N-acetyl-cysteine, or NAC, is derived from the amino acid L-cysteine. Consuming adequate amounts of cysteine is critical to our health. One of the body’s most important antioxidants, glutathione, helps neutralize free radicals that can damage cells and tissues within the body. NAC helps to replenish the glutathione in our bodies, which, in turn, is essential for immune health and for fighting off damage at the cellular level. Cysteine is an antioxidant that is found in high-protein foods, such as chicken, turkey, yogurt, cheese, eggs, and legumes. N-acetyl cysteine is the supplemental form of cysteine. NAC is used to help treat many conditions. Some of these conditions include flu, dry eye, cough and other lung conditions, kidney disease, and Tylenol overdose. It is also thought that N-acetyl cysteine may improve psychiatric disorders and addictive behaviors as well. NAC helps in the regulation of glutamate, a neurotransmitter responsible for sending signals between the brain and nerves in the body. In conditions, such as addiction, NAC can help decrease withdrawal symptoms and relapse. NAC can help treat respiratory conditions as well. N-acetyl cysteine acts as an antioxidant and expectorant by loosening the mucus in your airways and reducing the inflammation in your bronchial tubes and lung tissue.
What Is Acetylcysteine Prescribed For?
Acetylcysteine is used to treat many conditions. Some of these conditions include flu, dry eye, cough and other lung conditions, kidney disease, and Tylenol overdose.
Acetylcysteine is also used to treat other conditions such as infertility, addictive behavior, and psychiatric diseases such as depression, bipolar disorder, schizophrenia, and obsessive-compulsive disorder. NAC is associated with antioxidant and anti-inflammatory activity and helps replenish Glutathione levels.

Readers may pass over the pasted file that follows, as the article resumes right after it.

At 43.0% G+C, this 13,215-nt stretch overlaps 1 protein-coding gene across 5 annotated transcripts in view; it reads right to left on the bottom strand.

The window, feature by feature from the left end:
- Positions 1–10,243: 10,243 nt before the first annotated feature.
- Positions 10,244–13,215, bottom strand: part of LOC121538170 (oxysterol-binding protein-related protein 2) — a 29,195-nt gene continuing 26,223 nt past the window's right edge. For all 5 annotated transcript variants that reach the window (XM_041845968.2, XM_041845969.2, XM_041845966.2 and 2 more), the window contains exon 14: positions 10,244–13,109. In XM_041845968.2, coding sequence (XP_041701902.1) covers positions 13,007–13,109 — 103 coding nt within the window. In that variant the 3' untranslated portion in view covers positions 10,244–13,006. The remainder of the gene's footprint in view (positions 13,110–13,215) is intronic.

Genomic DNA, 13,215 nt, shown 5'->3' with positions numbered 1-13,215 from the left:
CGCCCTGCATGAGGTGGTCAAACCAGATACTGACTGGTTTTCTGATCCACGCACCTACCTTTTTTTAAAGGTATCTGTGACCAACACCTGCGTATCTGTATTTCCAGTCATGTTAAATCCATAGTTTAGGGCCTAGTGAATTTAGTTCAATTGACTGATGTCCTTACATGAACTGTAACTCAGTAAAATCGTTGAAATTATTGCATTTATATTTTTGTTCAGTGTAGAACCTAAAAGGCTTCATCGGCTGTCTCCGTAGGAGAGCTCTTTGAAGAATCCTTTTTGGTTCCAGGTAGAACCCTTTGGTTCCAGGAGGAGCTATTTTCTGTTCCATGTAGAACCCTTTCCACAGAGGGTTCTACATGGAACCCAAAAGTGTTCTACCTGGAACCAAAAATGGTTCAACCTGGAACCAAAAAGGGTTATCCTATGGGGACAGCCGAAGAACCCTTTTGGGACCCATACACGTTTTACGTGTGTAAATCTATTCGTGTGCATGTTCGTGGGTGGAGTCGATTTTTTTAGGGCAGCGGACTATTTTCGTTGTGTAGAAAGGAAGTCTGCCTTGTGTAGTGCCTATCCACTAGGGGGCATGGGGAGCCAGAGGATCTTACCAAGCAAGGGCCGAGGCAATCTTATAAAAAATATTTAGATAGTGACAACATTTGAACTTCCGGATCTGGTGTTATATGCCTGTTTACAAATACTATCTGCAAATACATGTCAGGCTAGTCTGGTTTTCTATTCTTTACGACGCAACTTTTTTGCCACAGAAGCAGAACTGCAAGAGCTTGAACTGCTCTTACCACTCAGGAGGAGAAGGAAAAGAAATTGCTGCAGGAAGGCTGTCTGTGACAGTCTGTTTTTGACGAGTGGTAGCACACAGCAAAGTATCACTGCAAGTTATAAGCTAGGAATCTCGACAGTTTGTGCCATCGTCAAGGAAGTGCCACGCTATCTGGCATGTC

Dosage, Concentration, Route of Administration
Dosages depend on the patient’s condition and should be discussed with your healthcare provider. It is always important to follow your physician’s instructions when taking this medication.
Concentration: 200mg/ml IV
Route of Administration: IV
N-acetyl cysteine is generally safe for most adults. Always speak with your doctor when taking any new medication to discuss the possibilities. Women who are pregnant or breastfeeding are also typically safe when taking NAC, but should always speak with their healthcare provider before taking. Some drugs may interact with N-acetyl cysteine. One major interaction is with nitroglycerin. Nitroglycerin dilates the blood vessels and increases blood flow. NAC tends to increase the effects of nitroglycerin, possibly causing increased side effects, such as headache, dizziness, and lightheadedness. Another drug that moderately interacts with NAC is activated charcoal.
Some common side effects include:
- – By mouth: nausea, vomiting, diarrhea, or constipation
- – Intravenously (IV): rash, fever, headache, drowsiness, low blood pressure, and liver problems
- – By inhalation: swelling in the mouth, runny nose, drowsiness, clamminess, and chest tightness
Store at controlled room temperature. Protect from light.
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